Preference for Fatty Foods Increases after Middle Age
National Institutes of Health researchers say that middle-aged people carrying a defective pro-obesity gene have weaker impulse control and eat more “bad” foods, leading to weight gain.
People with obesity-associated variants of the FTO gene have reduced brain function in the area that controls impulsivity and perception of food texture and taste, the researchers say. Middle-aged and older people carrying the gene tend to eat more high-calorie or fatty food, increasing their chances of developing obesity.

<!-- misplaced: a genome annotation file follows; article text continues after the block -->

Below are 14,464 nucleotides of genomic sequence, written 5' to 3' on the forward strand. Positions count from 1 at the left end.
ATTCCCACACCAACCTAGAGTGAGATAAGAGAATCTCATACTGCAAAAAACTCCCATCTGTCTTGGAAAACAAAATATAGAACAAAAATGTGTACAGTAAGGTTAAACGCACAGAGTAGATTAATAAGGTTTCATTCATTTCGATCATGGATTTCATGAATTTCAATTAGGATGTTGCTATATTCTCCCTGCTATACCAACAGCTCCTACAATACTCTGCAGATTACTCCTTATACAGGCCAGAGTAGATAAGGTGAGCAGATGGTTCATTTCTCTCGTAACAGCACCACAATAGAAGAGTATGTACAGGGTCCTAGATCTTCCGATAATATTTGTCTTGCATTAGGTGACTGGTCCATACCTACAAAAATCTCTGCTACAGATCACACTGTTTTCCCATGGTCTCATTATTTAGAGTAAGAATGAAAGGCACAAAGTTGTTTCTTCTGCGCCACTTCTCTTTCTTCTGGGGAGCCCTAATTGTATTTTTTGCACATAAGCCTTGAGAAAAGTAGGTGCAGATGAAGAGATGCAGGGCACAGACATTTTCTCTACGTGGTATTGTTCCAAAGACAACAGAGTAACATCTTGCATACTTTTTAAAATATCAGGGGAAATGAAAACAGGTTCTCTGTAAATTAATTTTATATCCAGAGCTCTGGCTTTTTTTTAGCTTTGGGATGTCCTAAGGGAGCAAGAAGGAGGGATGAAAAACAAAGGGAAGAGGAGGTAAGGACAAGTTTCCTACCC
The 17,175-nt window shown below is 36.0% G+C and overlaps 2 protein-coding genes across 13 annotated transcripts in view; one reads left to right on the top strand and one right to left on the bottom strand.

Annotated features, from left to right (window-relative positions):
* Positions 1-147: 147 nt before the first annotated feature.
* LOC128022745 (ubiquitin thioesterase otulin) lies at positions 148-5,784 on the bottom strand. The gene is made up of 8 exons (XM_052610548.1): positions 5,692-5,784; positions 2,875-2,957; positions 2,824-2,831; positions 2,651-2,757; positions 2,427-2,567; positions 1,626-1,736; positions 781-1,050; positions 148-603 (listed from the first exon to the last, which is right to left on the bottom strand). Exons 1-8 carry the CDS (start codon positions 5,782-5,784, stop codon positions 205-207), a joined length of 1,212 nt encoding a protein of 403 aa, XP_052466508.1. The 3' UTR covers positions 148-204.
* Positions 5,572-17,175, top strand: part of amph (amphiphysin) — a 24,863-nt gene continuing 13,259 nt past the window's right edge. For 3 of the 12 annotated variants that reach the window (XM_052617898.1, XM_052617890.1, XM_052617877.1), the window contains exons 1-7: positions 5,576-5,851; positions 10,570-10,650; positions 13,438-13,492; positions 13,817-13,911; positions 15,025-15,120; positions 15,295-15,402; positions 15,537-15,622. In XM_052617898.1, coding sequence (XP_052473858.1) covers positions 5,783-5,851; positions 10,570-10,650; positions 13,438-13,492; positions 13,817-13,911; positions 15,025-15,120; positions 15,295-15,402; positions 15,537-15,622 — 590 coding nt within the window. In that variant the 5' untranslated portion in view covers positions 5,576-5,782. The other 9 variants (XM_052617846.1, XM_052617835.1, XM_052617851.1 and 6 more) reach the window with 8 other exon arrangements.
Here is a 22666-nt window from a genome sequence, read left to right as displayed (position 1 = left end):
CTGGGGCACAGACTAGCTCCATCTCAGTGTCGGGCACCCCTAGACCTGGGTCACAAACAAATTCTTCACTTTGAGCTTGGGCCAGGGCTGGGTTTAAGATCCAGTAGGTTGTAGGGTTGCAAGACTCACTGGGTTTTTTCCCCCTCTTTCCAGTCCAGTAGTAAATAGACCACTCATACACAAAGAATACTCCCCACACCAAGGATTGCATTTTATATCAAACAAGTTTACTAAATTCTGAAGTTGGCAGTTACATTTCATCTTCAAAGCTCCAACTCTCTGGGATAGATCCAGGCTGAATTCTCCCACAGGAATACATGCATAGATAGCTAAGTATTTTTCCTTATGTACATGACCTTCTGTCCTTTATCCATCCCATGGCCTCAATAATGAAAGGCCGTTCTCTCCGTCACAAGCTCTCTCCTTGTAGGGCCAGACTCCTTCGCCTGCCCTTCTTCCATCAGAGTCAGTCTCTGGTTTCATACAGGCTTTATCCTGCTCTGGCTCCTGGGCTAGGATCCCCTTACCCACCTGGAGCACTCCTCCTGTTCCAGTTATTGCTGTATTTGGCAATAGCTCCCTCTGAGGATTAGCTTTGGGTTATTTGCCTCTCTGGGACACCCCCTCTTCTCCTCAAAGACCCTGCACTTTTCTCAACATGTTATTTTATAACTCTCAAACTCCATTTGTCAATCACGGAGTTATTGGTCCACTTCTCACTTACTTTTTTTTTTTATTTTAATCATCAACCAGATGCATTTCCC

The study, published in the journal Molecular Psychiatry, tracked 700 people, including 69 people who received yearly brain scans.
The genetic risks for obesity are well-documented. Elevated risk for obesity also increases a person’s risk for diabetes.
Remember: Although a person can be predisposed to obesity, an active lifestyle and nutrient-rich diet can help reduce one’s risk for obesity as well as diabetes.